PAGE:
1. Open up the Settings app on your device.
2. In the Settings menu, scroll down and tap on “Accessibility.”
3. In the Accessibility menu, scroll down to the “Hearing” category and tap on “Sound Recognition” to proceed further.
4. Turn the toggle to the On position. Tap on the Sounds menu.
5. Use the toggle to enable the specific sounds you want for Sound Recognition.
If Siri is enabled on your device, you’ll be warned that “Hey Siri” will be disabled as long as this feature is enabled. Choose “Turn On Sound Recognition” and continue selecting the sounds you need.
That’s it. With the specific sounds enabled, you’ll get alerted whenever your phone recognizes the selected sounds. All the listening and sound recognition happens on your device, so it will work even without Internet connectivity. This is an advantage if you’re concerned about privacy issues.
Notifications for Sound Recognition will appear like normal notifications. This will be either on the lock screen, home screen or top of your screen as a banner.
It is important to note that you should not rely on this feature in emergencies, high-risk situations or for navigation. Apple has warned users regarding this, asking them not to rely on Sound Recognition in situations where they may be injured or harmed.
Shujaa Imran is MakeTechEasier’s resident Mac tutorial writer. He’s currently training to follow his other passion become a commercial pilot. You can check his content out on Youtube
One of the notable features in iOS 14 and iPadOS 14 is sound recognition. This accessibility setting allows your iPhone to continuously listen for specific sounds and notify you when it detects them. It can be beneficial for those with hearing impairments but can also have other uses. So let’s learn how to use sound recognition on iPhone and iPad.
What Does Sound Recognition Do in iOS 14?
As the name suggests, sound recognition enables your iPhone to detect certain sounds and notify you when it hears them. You can choose to be notified about a range of sounds, including everything from fire and smoke alarms to the dings of household appliances and the sounds of pets and babies.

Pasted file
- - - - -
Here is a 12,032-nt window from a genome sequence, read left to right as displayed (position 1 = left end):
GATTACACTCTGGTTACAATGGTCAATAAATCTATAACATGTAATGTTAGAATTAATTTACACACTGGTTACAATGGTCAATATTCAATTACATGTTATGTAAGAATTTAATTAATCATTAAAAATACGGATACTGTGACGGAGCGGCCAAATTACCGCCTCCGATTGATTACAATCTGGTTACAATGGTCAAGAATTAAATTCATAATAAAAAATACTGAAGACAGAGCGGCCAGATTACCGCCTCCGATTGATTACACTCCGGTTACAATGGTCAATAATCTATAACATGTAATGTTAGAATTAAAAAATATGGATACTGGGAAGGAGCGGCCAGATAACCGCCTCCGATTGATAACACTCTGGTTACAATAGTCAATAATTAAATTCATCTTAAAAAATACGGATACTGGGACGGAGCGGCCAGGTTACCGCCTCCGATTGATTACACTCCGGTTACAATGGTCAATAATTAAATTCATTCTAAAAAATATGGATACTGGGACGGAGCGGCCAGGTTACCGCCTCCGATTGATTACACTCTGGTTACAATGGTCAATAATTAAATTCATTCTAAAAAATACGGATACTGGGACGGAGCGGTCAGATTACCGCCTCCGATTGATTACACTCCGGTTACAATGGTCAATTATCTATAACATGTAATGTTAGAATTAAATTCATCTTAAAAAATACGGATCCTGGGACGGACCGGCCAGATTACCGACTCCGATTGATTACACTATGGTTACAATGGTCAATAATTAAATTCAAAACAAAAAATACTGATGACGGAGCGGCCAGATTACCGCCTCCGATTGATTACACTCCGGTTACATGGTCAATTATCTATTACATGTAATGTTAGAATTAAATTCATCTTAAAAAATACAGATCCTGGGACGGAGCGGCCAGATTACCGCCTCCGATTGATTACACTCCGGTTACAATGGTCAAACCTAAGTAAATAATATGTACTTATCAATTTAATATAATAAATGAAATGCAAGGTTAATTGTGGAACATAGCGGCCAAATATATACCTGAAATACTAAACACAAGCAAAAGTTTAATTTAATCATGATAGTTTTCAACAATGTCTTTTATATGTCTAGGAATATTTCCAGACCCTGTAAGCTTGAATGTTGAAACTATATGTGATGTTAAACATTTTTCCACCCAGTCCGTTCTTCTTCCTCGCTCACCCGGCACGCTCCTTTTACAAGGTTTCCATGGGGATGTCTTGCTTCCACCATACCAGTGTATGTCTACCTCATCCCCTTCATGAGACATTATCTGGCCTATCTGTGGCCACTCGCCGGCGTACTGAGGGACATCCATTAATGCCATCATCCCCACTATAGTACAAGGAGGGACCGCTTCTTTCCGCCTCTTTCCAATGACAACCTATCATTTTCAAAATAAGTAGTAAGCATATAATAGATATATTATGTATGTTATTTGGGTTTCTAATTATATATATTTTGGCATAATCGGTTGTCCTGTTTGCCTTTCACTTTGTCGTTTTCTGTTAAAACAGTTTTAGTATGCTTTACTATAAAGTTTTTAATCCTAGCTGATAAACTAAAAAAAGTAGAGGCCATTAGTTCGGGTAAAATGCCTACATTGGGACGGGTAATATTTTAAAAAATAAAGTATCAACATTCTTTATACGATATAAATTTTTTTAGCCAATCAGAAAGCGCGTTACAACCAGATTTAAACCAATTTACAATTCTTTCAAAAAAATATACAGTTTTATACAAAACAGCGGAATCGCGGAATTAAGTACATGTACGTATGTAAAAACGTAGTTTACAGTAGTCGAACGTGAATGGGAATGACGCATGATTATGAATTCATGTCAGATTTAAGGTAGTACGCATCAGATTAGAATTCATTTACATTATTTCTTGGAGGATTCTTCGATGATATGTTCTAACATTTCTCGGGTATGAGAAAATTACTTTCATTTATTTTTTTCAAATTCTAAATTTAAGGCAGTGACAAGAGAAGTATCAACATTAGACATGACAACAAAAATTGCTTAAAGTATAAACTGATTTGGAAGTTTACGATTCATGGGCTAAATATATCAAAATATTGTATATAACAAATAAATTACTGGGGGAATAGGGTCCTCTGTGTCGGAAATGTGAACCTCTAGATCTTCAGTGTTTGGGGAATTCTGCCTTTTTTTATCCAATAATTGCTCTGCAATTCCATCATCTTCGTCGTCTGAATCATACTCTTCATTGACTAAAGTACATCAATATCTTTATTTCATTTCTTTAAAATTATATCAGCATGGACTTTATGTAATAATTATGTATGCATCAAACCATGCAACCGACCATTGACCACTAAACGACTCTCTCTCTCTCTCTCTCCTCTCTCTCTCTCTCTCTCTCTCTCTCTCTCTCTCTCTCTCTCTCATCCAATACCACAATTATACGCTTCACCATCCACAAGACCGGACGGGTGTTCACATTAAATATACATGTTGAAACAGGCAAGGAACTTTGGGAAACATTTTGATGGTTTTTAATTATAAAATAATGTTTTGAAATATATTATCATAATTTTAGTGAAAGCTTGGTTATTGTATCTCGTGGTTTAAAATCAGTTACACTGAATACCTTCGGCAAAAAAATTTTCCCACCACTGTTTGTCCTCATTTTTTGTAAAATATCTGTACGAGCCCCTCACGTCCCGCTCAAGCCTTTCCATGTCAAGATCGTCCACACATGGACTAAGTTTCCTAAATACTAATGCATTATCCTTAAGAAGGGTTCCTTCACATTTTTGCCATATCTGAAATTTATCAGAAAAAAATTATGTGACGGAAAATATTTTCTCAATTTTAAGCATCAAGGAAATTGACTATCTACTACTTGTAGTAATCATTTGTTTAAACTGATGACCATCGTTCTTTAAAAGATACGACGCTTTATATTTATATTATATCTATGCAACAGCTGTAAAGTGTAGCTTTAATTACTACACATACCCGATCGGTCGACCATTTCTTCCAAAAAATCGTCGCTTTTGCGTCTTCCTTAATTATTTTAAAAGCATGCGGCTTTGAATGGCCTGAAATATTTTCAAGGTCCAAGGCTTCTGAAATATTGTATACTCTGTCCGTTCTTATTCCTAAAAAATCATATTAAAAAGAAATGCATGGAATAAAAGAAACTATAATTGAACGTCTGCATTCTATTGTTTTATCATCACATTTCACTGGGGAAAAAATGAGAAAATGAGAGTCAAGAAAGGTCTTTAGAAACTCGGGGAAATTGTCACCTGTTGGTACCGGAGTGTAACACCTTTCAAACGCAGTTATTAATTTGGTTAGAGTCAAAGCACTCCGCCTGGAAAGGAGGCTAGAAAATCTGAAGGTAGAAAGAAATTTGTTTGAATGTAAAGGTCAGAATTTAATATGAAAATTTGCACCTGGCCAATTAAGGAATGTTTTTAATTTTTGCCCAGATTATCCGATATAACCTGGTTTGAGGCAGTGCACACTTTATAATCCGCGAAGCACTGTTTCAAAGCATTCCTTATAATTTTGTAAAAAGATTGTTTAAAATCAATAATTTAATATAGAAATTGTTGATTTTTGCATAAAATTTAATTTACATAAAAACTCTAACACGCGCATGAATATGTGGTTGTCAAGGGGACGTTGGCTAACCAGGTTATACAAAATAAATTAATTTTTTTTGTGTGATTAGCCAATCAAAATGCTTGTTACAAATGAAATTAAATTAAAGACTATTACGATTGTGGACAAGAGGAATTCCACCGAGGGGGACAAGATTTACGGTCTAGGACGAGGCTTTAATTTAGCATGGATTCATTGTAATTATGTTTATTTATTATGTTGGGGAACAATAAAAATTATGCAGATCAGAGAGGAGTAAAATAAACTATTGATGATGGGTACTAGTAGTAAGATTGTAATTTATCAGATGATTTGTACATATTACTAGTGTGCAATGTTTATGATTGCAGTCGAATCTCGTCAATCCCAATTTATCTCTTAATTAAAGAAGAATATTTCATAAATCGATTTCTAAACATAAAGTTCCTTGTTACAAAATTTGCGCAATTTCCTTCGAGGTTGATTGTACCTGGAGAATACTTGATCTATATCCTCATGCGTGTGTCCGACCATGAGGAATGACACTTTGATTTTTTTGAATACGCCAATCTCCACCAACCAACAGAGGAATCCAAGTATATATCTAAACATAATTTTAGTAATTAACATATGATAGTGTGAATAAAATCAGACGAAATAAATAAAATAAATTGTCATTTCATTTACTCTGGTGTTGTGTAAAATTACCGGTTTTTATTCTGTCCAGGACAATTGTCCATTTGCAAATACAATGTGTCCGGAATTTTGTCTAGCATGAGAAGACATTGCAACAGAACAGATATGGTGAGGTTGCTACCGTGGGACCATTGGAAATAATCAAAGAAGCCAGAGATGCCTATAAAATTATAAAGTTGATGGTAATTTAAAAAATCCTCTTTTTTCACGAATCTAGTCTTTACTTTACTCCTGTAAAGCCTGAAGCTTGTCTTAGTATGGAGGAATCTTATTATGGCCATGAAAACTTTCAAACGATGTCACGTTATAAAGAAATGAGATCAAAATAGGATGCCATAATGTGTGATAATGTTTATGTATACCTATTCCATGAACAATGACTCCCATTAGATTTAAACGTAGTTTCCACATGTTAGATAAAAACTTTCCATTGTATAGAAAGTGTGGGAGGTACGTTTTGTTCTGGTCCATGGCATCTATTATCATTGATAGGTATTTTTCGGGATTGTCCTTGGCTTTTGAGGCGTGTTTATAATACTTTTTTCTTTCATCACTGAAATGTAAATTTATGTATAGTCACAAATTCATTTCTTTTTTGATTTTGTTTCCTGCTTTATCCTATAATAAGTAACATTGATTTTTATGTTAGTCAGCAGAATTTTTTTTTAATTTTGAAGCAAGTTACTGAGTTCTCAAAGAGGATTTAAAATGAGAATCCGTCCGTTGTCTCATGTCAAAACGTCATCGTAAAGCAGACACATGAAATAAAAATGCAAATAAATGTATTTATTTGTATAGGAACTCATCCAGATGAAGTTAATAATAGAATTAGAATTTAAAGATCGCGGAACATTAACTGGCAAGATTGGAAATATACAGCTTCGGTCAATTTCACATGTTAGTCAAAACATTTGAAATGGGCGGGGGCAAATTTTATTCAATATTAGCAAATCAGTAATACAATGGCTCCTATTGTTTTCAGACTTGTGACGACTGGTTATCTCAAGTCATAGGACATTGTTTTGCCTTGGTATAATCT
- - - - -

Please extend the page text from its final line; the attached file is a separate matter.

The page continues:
This can be of critical assistance to anyone with hearing impairment, alerting them about what is happening around them.
At the same time, it is a useful feature for almost anyone as you can be notified of individual sounds that you might otherwise miss when you’ve got headphones on. Moreover, it’s super simple to set up, so let’s have a look.
How to Turn On iPhone Sound Recognition in iOS 14
- Go to Settings → Accessibility.
- Scroll down and tap on “Sound Recognition.”
- Toggle ON “Sound Recognition.”
- A “Sounds” option will appear on the same screen. Select it, and you’ll see many different sound options organized into categories. You can toggleON the options that you want your iPhone to alert you about.
How to Add Sound Recognition to iPhone Control Center
- Go to the Settings → Control Center.
- Under More Controls, find and tap the green plus (+) icon next to Sound Recognition.
This will add it to the list of Included Controls. You can rearrange the items on the list using the hamburger handles on the right of each control.
- Once added, you can access it by launching Control Center on your iPhone.
Get Instant Sound Recognition Notification on iPhone and iPad
Once you’ve turned on sound recognition, you will receive an instant notification every time your iPhone detects the selected sounds. We tested this feature, and it worked pretty well, but please bear in mind that it’s not foolproof, so you should still be cautious about your environment and not rely on this feature in critical situations.
Signing Off !
So, what do you think of sound recognition on iOS 14? Leave us a comment with your thoughts below. Plus, have you learned about other new features such as back tap and Home Screen widgets?
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Apple’s focus on accessibility has grown since its first days of larger type and simple setups, and the Sound Recognition setting is possibly the most exciting new example of Apple’s inclusivity initiative. For those who are deaf, hard of hearing, or simply frequent users of noise-canceling headphones, the Sound Recognition feature in iOS 14 can alert them to a whole host of pre-programmed recognizable sounds. I use this feature when I’m working in my studio and can’t quite hear things like the doorbell, running water, or other important sounds. Here’s how to set up Sound Recognition, how to use it, and what to know before you start.